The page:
I love this quote from humorist commentator Will Rogers: “Even if you’re on the right track, you’ll get run over if you just sit there“.
This recommendation for always continuing to move along in the right direction is compelling. Remaining static actually creates the possibility of becoming obsolete with regard to the rest of the world; it also creates the possibility of self regression by lack of evolution. If we stop, it is a kind of small death.
I believe what is meant here is not necessarily to always try to move forward at great strides; sometimes, we need to resupply and move slower, but what is important is to move forward at all times.
According to common knowledge it is difficult to entertain tight bonding with more than about 150 people at any one time. This is called the Dunbar’s number, a concept developed in the 1990s. However with the Fourth Revolution, I believe the rotation frequency of this tighter community might have increased.
My observation is that with social networks that allow us to maintain weak ties with a lot more people in a more intense manner than before, the composition of this elect group of stronger bonded people is much higher than before. Depending on exchanges, meetings and opportunities, we tend to renew this group much more frequently than before (around a much smaller stable core community). This has implications about the relative impermanence of stronger bonds which might be an issue, while the accelerated renewal rate is an opportunity for a richer life as well.
Is that your case also that your tighter community tends to rotate quicker than before?
In order to enhance significantly the commercial value of your profile (which they resell directly or indirectly to advertisers), they complete it by buying additional data not directly from your usage of the platform!
And the interesting aspect of it is that it appears to be practically impossible to opt out of all these data gathering sources.
Anyway, while I was quite sure that all those social networks would have had enough of all the data handed to them by us using their service, they seem to need more still. Scary, isn’t it? Maybe an area for regulation soon!
The Internet of Things is spreading, multiplying the number of clever devices and intruding deeper in our privacy. Those who will succeed in that market are those that will master the technologies that avoid fraud and excessive privacy intrusion.
The Internet of Things faces huge hacking risks. For two reasons:
IoT devices are relatively easier to hack because they do not usually include software upgrade and because they are based on standard chips with many more functionalities.
The consequences of hacking can also be much more visible, being devices that control the physical space.
At the start of internet, many services collapsed due to the issue of managing spam and fraud. For example, lots of paypal competitors died of this scourge, and paypal survived by having, from the start, implemented strong anti-fraud features.
The same will happen in the IoT: the survivors will be those that will develop and implement the technology that will avoid as much as possible hacking and subornation of their devices. This should be a key research angle for those that want to succeed in this field.
Data is at the core of the business model of the internet. Our private, personal data actually. And, as Cory Doctorow writes in one of his usual well-researched rants, ‘The Privacy Wars Are About to Get a Whole Lot Worse‘. The reason is the emergence of the Internet of Things.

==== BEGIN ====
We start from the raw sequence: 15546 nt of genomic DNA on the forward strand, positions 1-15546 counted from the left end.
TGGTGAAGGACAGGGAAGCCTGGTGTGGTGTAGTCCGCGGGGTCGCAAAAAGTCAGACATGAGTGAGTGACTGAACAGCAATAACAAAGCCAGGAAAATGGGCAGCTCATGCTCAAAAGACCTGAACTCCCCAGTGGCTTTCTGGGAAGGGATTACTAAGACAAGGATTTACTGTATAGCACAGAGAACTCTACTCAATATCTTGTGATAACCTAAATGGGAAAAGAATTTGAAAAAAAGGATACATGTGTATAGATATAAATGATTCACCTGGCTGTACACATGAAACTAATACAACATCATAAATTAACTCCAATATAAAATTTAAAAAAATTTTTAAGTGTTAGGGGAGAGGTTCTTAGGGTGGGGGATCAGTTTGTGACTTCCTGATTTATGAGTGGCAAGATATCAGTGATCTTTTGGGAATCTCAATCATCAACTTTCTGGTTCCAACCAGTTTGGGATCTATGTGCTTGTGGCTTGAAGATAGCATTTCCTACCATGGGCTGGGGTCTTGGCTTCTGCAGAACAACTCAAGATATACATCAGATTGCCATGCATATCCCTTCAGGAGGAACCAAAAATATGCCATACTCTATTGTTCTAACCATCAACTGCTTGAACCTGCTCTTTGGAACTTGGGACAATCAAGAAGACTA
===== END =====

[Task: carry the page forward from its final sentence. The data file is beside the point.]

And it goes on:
The Internet of Things (IoT) started already with the smartphones. Because we will progressively be surrounded with sensors that will measure many things and even listen to what is being said or done, our privacy will be even more exposed than now.
“The returns from data-acquisition have been declining for years. […] Diminishing returns can be masked by more aggressive collection. If Facebook can’t figure out how to justify its ad ratecard based on the data it knows about you, it can just plot ways to find out a lot more about you and buoy up that price.”
We probably underestimate already the license we give to our smartphone and its apps to use various channels of data recovery. As Cory Doctorow underlines, no-one really bothers to read the long license agreements, and anyway what can you do if you disagree? We can’t go negotiate one particular section with Google or Facebook, can we?
Cory Doctorow’s point is that one day, on some particular issue, a judge may grant significant compensation because of the indirect usage of personal data. However this day is far away. AT the same time this privacy issue is currently slowing down the spread of IoT and its convenience. A solution must be found.
One thing that goes in the way of creating new different habits is certainly the way we look upon ourselves. If we want to change a habit that is aligned with our sense of identity, or the identity we want to project outside, we will fail.
“The key to building lasting habits is focusing on creating a new identity first. Your current behaviors are simply a reflection of your current identity. What you do now is a mirror image of the type of person you believe that you are (either consciously or subconsciously). To change your behavior for good, you need to start believing new things about yourself.” writes James Clear in his post ‘Identity-Based Habits: How to Actually Stick to Your Goals This Year’.
I would add, not only starting to believe new things about oneself, but projecting them and publishing them too, which will make the case much stronger for change.
Reflect on your identity and check whether there is not something there that impedes changing some habits?
His analysis is mostly focused on the clear demarcation between rural and city votes and feel during the last US presidential elections. He interprets is as a geographical clustering of knowledge in cities and makes the point that power should be given back to the cities that would be the new driving political forces of the Collaborative Age.